SCIENTIFIC NAME: Etheostoma davisoni

CHARACTERISTICS: The Choctawhatchee darter is characterized by a body speckled with seven to 10 dark mid-lateral black and brown markings in W-, X- and M-shapes. Six narrow saddles cross the back and a bridle extends forward from the eyes, encircling the snout. Etheostoma davisoni is similar in appearance to the bluntnose darter, E. chlorosomum, from which it can be distinguished by the bridle of pigment extending over and around the snout. In E. davisoni the bridle is thinner and is confined almost entirely to the tip of the snout, while in E. chlorosomum, it is wider and extends slightly onto the upper lip. The body is the color of straw with an occasional light green wash along the back. The venter and breast are white. Dorsal and caudal fins are banded with light brown. Breeding males are generally dark with pigment spots over the body. Although also similar to E. stigmaeum, E. davisoni lacks nuptial coloration and breeding tubercles in males, and its cheek is completely covered with scales.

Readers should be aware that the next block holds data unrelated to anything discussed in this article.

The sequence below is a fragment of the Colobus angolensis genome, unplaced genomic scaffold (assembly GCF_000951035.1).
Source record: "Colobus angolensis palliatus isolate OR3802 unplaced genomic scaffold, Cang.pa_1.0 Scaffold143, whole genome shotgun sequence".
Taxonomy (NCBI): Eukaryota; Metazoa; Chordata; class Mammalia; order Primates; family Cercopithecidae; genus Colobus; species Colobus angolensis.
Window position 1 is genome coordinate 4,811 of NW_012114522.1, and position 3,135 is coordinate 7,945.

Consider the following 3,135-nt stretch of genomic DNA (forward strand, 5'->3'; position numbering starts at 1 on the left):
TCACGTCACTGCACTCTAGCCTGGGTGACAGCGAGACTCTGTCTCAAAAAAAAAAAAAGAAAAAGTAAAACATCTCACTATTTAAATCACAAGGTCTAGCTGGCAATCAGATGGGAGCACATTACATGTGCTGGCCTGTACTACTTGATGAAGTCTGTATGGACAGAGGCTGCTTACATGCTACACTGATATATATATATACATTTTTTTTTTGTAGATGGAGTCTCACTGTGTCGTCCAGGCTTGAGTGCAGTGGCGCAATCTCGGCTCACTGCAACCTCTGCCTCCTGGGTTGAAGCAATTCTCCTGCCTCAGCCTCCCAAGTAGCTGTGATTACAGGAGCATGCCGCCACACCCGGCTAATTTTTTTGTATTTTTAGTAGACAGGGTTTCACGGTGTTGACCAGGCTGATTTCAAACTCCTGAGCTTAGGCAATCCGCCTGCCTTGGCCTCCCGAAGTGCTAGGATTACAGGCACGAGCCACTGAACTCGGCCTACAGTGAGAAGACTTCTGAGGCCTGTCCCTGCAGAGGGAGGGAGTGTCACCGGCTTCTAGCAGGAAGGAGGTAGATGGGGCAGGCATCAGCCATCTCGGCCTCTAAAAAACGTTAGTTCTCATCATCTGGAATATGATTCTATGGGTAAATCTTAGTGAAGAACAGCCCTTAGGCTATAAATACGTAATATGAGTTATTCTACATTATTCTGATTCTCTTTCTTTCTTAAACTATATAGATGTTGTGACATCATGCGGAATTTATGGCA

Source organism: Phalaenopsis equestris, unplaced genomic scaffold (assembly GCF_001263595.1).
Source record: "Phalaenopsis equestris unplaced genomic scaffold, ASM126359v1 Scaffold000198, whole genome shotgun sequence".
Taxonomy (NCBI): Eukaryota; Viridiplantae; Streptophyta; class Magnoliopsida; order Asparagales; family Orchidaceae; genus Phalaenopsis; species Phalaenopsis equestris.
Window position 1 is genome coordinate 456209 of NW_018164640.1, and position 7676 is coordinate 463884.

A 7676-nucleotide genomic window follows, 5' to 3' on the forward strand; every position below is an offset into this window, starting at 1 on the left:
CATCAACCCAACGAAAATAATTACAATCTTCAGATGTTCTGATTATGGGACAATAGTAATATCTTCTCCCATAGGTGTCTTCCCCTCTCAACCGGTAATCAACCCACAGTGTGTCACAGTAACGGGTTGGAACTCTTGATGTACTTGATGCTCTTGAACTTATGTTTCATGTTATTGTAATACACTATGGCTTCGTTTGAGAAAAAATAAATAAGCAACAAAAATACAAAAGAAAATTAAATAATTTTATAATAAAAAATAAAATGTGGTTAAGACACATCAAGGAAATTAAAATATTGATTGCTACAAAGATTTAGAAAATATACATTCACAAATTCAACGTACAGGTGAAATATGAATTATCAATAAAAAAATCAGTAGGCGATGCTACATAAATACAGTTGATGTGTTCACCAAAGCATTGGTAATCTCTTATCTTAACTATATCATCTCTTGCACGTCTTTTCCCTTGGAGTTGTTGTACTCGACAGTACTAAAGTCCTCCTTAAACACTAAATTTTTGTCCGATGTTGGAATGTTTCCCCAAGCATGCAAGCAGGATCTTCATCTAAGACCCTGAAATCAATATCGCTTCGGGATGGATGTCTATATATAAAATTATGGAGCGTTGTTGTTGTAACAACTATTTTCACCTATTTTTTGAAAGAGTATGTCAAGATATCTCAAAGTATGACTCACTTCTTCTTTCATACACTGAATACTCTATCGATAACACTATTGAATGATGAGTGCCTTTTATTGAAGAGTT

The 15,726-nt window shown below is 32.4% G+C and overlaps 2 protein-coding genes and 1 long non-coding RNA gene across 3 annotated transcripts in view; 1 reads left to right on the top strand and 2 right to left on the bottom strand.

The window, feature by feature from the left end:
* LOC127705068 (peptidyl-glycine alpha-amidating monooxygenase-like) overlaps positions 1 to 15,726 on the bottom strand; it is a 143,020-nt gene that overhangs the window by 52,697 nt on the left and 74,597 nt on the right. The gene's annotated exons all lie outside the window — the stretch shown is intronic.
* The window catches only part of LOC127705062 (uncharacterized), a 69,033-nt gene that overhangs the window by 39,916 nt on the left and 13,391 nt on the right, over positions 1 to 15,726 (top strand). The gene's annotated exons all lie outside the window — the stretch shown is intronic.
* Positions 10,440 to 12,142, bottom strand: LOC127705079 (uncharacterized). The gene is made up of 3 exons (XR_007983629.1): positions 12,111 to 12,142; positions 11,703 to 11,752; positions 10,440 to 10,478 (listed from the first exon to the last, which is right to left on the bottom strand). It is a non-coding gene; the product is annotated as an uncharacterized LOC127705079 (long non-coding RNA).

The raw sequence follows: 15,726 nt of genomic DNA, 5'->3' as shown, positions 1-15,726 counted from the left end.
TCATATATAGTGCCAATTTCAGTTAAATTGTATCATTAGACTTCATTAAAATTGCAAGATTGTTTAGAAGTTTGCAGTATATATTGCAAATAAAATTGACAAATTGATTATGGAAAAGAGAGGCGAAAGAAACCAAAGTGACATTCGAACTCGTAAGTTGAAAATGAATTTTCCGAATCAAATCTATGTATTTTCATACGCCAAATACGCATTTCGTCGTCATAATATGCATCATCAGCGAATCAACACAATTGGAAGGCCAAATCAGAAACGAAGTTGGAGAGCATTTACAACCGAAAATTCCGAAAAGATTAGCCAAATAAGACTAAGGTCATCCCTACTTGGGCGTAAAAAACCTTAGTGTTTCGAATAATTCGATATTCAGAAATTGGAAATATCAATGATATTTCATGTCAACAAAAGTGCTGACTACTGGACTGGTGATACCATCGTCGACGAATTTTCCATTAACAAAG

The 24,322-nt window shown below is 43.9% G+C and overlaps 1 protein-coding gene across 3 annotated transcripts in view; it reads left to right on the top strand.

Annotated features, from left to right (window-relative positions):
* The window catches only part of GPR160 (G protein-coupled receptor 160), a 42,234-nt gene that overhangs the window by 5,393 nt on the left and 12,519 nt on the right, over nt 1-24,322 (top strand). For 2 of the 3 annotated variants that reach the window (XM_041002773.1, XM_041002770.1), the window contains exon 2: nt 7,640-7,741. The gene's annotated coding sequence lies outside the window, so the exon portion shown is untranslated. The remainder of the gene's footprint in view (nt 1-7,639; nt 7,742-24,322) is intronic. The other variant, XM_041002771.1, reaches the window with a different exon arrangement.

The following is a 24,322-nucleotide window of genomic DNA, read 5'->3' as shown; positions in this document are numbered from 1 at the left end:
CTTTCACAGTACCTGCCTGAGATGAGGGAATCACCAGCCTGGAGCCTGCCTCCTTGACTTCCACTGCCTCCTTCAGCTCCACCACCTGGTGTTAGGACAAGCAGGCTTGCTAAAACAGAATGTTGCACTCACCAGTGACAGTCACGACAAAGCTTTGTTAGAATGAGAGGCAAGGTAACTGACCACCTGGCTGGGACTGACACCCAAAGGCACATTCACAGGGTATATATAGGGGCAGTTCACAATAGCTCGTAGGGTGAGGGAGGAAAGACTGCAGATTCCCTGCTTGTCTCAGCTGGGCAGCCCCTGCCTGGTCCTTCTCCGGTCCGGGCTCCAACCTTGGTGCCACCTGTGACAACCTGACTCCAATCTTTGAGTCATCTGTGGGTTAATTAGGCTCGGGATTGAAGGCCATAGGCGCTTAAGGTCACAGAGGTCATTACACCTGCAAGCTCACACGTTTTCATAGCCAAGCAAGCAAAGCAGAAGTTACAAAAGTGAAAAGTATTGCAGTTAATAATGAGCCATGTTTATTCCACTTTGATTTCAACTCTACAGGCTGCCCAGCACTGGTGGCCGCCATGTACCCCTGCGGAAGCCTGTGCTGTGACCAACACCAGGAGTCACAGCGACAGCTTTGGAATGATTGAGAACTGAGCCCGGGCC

ADULT SIZE: 1.2 to 2 in (30 to 50 mm)

DISTRIBUTION: The Choctawhatchee darter is distributed in Alabama and Florida from the Escambia River drainage east to the Choctawhatchee River drainage.

HABITAT AND BIOLOGY: Etheostoma davisoni inhabits pools characterized by little or no flow. We have collected individuals on sand and gravel substrates and near the margins of flowing waters over sticks, aquatic plants, or root masses. Howell (1968) reports a habitat of sandbars in large rivers, the mouths of sloughs, and small to large streams, with individuals preferring slow pools over sand. Spawning occurs from mid-March to late May.

ORIGINAL DESCRIPTION: Hay described the Choctawhatchee darter in 1885.

Etheostoma strain mouth, possibly referring to the small mouth.

Davisoni in honor of D. M. Davison, a co-founder of the species.

The copyrighted information above is from Fishes of Alabama and the Mobile Basin.